Is the live gig circuit dying out? from what I see in manchester ..no but in most cases it is surving on the smallest of margins.

  4. The reason cover bands do well financially (and always will do) is that it\’s a no-brainer, risk free guarantee of entertainment. Most folk aren\’t receptive to things they haven\’t heard before, fear it almost – whereas a cover set is tried and tested tunes that are ingrained on people.

    Bands who have cash before they start? I\’m sure there has always been a whiff of that with successful acts anyway (I mean, I love Led Zep, but HOW plummy are those accents?), failing that any band worth their salt is gonna need investment in any case.
    IMO: there are too many venues and too many homogenised genero-nights.
    It\’s simple economics – the supply of bands and nights vastly outstrips demand for them.
    And when the basics are not being done correctly they will wane. Dressing up a ridiculous hodge podge of styles on lineups as \’eclectic\’ is not an attractive proposition to the majority of punters. They know what they like and will go to what they like. It\’s why a live night will draw 10 people, but the club night that follows will draw 400; they know what they are going to get and can identify with it.
    Festivals are another example of this. A catch-all of stuff they will like that allows them to ignore what they don\’t like, but still justifiable, given you can tack on a good few days drinking and other recreational pursuits.
    There are plenty of places that get the basics right – these are doing well. But if your average punter attends too many rubbish nights they will tar them all with the same brush.
    Bands need to make money. Some don\’t see it that way as they may see it as a corruption of their artform. The issue with the freemium model is that once punters expect the tracks for free, it follows that live shows should be for free too, and anything that act produces should be free. As a model it is outrageously unworkable. Get out of the bubble and understand it costs to record, promote, hire gear, rehearse, install sound systems, hire engineers, pay the rent or mortgage on venues/homes etc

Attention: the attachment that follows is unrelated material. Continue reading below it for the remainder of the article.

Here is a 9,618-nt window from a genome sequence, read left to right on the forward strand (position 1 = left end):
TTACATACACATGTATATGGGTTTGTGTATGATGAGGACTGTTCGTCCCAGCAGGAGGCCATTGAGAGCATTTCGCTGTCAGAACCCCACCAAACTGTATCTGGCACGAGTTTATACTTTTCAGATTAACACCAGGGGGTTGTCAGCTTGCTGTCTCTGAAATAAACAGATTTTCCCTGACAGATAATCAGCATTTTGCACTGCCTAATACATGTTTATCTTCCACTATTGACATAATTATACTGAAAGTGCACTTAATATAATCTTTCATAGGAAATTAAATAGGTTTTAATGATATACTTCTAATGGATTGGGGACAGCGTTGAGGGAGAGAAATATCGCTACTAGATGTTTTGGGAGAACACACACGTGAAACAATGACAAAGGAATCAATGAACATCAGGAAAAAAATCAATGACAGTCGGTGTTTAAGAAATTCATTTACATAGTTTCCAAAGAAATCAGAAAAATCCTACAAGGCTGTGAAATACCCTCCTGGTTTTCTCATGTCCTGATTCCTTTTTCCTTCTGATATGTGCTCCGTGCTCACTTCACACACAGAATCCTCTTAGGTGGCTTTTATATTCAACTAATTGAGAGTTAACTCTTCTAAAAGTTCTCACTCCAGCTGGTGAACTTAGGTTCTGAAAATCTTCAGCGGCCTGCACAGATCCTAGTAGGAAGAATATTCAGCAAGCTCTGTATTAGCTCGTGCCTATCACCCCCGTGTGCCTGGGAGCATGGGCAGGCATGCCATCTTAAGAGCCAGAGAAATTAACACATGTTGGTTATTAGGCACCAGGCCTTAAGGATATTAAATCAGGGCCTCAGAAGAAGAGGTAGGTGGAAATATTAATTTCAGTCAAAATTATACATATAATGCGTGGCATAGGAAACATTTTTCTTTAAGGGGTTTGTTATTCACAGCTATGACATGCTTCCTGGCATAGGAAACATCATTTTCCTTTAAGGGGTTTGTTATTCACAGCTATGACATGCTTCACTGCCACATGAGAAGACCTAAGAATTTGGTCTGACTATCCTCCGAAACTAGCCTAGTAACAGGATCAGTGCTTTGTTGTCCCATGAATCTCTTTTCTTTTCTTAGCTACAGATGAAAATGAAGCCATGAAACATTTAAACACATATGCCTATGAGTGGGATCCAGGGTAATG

A lot of acts don\’t see it this way as paying rent or indeed any costs is alien to them – they will be the ones that see some success. Being in a band is a full-time commitment, you have to be relatively unemployed (in the traditional sense) to do anything of merit I believe the old adage goes.

    Burn it down, start again and do it right. Don\’t overstretch yourselves trying to put 5 bands each in 30 venues 6 nights a week and you may start creating some demand again – of course this is a little elitist and a lot of nights and bands would flounder. But survival of the fittest is it not? Everyone would have to up their game.

  5. UK is 1 hour away by plane, so Netherlands feels free to have a say.. Live venues appear to have full programs, but… no one seems to dare book any artist who sounds different in any way. Result is: almost all of the booked bands look and sound the same. If you play loud, scream and pretend to be a revolutionary, they will book you. But will you sell all tickets? Probably not. Of course there are very few exceptions : but usually those exceptions have a pitbull of a promotor behind them.

  6. It’s getting bigger, in London at least.

    You can’t move down here for the number of pubs and bars becoming ‘venues’, putting gigs on. The population hasn’t got any bigger, everyone’s skint. It’s one of the many reasons we shut down The Luminaire last year.

  7. It’s certainly not as good as it used to be, however, I think that the present economic climate is a major factor.

  8. I live in the north east and there a loads of venues putting bands on. Pubs usually have covers and late night bars original bands. I play both and have done for the past 10 years. It was always good but I have noticed a big decline in the interest in original music. People just don’t seem to want to watch live original bands anymore unless you are established and even then it’s tough. With the X factor generation I think people accept covers a lot more and will happily watch a band down the local but as soon as they hear a song they don’t know no matter how good they don’t want to know. There are still music lovers out there and one or two bars are good to play with a crowd of music fans but most other places ain’t bothered and are almost put out by the fact bands are on. For me the way we get our original music heard is changing and seems people are more interested in listening to soundcloud and YouTube ect than going to see the bands live. It’s a shame and sad to watch good live music die and I must admit I can be sole destroying when you put all you time and effort in to write and play only for no one to be interested when you play live bit yet the same people will listern to you online? I will always gig but I worry that venues will soon start to forget about original bands and stick to cover groups.